5.  Spot It Games-I'm a big fan of games that are not only fun for kids to play, but easily adapted for all different ages and skill sets.  Spot It, by Blue Orange Games, is one of those kind of games.  There are a variety of ways to play this game, but the basic gist of it is that you have to find matching objects between cards.  Each card has an equal number of objects and even when you don't think it is at all possible, there is always one matching object.  Great for working on a variety of visual skills, focus and attention and social skills.  One of the best things about this game is that it is small, lightweight and easy to take with you.

6.  Crayola Triangular Crayons-these days, there are so many different brands of crayons to choose from that you can easily get confused.  I am a traditionalist when it comes to crayons and stick to Crayola...you know they are good quality and offer the best colors!  For my little ones, those beginning to color and draw, it's important that the crayons are wider making it easier for them to hold. I also encourage parents to get the triangle shaped crayons for two reasons:  it encourages a tripod-like grasp and they won't constantly roll off a table!  Another little trick:  break the crayons into two or three small pieces to encourage kids to use a non-fisted grasp when holding them.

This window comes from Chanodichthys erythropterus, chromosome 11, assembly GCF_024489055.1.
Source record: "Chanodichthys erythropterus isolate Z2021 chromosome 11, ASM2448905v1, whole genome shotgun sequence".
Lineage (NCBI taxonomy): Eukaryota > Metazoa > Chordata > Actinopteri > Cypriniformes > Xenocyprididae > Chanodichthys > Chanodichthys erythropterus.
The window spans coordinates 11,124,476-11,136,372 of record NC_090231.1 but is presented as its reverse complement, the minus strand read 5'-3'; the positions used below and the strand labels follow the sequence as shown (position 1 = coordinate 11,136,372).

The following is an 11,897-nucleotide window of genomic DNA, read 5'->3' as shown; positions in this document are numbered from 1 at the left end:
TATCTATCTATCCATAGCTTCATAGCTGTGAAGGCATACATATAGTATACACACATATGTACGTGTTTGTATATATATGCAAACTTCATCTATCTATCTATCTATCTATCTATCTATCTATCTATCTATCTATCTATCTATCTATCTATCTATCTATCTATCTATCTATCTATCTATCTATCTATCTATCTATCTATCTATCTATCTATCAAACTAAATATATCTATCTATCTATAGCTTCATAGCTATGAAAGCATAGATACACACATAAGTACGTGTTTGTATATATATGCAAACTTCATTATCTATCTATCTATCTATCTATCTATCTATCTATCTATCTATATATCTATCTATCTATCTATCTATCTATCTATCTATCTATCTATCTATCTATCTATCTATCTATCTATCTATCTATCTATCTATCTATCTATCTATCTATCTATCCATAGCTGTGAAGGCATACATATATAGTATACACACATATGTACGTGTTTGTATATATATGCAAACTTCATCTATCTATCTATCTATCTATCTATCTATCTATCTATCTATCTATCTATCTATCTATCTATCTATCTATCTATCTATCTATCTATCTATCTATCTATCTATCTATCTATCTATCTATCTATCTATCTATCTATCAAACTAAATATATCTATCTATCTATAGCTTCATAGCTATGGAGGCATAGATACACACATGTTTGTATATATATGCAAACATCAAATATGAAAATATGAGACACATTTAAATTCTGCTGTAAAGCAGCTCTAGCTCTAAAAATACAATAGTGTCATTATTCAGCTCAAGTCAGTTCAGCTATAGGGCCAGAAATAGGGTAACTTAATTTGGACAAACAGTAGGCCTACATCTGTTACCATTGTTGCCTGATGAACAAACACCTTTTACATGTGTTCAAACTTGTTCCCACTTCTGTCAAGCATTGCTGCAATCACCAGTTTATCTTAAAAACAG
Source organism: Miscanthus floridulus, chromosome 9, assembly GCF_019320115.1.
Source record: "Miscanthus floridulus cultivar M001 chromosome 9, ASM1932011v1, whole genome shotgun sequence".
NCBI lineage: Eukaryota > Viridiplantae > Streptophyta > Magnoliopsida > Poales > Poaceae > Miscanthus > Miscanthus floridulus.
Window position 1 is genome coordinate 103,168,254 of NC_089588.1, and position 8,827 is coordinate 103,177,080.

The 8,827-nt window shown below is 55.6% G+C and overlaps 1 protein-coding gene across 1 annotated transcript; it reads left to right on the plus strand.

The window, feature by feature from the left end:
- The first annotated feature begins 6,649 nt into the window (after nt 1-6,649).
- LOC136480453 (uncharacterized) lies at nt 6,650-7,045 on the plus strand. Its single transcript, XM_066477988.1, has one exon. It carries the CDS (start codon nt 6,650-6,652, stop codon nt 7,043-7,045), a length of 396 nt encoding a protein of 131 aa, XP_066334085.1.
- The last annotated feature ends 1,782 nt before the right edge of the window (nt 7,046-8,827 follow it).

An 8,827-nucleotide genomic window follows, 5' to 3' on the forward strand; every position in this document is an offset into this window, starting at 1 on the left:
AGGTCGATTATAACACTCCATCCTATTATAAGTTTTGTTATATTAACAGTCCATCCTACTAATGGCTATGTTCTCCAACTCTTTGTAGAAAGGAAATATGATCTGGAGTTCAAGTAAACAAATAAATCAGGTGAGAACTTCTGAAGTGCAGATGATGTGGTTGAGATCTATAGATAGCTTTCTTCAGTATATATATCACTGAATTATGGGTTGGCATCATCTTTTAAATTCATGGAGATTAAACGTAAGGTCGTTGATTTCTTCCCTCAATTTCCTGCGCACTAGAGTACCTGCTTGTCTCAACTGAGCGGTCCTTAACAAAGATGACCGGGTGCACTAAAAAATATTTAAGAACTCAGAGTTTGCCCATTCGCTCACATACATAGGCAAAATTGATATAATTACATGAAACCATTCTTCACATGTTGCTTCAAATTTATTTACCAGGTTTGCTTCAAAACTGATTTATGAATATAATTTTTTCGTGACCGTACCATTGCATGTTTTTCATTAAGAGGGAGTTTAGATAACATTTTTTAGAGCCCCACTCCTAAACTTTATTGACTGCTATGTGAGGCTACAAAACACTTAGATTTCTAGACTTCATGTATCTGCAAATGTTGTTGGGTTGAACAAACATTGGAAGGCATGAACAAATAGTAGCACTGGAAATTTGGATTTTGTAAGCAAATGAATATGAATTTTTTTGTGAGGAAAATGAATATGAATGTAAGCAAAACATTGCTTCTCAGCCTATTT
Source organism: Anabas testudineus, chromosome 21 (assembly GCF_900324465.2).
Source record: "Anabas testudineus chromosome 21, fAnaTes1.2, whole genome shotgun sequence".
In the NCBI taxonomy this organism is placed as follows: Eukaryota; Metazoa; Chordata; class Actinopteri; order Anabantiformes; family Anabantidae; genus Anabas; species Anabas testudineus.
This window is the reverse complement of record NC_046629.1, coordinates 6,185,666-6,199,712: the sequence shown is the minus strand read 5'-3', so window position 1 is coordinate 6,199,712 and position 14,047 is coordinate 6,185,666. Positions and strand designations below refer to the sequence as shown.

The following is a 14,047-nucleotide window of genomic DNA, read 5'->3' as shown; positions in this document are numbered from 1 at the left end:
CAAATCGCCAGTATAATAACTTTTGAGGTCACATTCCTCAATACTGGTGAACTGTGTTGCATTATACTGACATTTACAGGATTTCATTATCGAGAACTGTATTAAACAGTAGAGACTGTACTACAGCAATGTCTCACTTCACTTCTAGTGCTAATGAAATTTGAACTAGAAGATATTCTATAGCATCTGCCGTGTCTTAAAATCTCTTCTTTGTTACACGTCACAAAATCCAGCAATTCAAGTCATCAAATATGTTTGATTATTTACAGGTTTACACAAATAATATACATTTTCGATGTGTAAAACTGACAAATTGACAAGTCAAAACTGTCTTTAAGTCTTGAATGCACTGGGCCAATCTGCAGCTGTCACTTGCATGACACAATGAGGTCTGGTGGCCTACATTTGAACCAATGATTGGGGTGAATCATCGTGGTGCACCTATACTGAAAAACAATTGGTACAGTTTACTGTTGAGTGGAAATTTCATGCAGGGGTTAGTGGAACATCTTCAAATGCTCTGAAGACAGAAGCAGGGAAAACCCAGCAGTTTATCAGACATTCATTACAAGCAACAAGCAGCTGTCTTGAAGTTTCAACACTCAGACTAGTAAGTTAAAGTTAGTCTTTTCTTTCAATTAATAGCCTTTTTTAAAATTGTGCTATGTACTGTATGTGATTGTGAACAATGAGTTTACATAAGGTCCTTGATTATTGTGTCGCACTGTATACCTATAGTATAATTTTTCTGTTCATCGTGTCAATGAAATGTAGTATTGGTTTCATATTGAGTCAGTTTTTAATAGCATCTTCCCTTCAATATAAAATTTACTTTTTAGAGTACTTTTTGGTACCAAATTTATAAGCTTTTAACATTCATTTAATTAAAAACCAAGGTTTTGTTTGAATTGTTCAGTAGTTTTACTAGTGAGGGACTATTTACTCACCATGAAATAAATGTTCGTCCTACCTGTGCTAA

7.  ZoomBall-the zoomball has been one of my favorite gross motor/upper body strengthening tools from the very beginning of my career.  Kids feel so good about themselves when they finally figure out how to get the ball going back and forth with a partner.  This is a good toy to have at home since it doesn't take up a lot of space.  Parents often ask what they can buy or do at home to work on strengthening and this is one of my top suggestions.  It's great for a kid to play with with their parents or siblings.  If you want to add a challenge, you can play a word game while playing:  think of a category (sport, food, color, etc.) and every time you send the ball back to your partner, you have to call off something in that category.